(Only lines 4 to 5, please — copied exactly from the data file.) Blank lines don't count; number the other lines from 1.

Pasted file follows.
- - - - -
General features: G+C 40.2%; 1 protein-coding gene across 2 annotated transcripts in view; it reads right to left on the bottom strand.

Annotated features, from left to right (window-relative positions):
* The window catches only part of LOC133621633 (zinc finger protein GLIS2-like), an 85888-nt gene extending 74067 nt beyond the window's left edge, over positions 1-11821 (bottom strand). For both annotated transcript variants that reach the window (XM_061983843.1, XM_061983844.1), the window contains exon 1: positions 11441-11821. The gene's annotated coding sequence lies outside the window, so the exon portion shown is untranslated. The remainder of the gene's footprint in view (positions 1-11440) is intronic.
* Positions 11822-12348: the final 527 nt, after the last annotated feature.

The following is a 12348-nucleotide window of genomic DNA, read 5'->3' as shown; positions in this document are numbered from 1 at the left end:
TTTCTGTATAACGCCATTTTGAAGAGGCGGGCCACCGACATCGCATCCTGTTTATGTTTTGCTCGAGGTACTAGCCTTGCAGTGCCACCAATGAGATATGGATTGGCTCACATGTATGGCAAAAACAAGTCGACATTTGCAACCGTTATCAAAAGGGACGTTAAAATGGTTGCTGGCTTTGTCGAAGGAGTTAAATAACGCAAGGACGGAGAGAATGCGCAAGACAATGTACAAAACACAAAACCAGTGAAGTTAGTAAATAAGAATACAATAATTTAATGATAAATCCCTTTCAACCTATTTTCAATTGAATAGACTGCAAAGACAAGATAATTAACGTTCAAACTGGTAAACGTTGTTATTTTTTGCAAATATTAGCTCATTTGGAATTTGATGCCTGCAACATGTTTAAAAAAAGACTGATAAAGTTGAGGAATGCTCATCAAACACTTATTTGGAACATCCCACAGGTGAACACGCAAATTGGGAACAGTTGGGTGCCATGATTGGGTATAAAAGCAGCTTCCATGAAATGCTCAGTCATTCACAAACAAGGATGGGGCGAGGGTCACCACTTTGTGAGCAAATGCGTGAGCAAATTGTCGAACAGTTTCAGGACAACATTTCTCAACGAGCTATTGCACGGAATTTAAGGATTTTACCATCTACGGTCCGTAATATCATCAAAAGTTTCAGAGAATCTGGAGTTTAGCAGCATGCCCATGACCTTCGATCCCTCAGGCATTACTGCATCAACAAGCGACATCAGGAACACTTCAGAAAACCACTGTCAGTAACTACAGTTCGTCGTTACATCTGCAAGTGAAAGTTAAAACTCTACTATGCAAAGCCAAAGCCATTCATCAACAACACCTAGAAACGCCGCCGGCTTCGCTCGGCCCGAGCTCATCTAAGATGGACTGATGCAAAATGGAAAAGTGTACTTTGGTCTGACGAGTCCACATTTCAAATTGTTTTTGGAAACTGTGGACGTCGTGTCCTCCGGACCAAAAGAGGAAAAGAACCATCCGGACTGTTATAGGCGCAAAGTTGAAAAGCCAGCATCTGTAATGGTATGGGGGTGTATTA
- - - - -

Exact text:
* Positions 11822-12348: the final 527 nt, after the last annotated feature.

The following is a 12348-nucleotide window of genomic DNA, read 5'->3' as shown; positions in this document are numbered from 1 at the left end: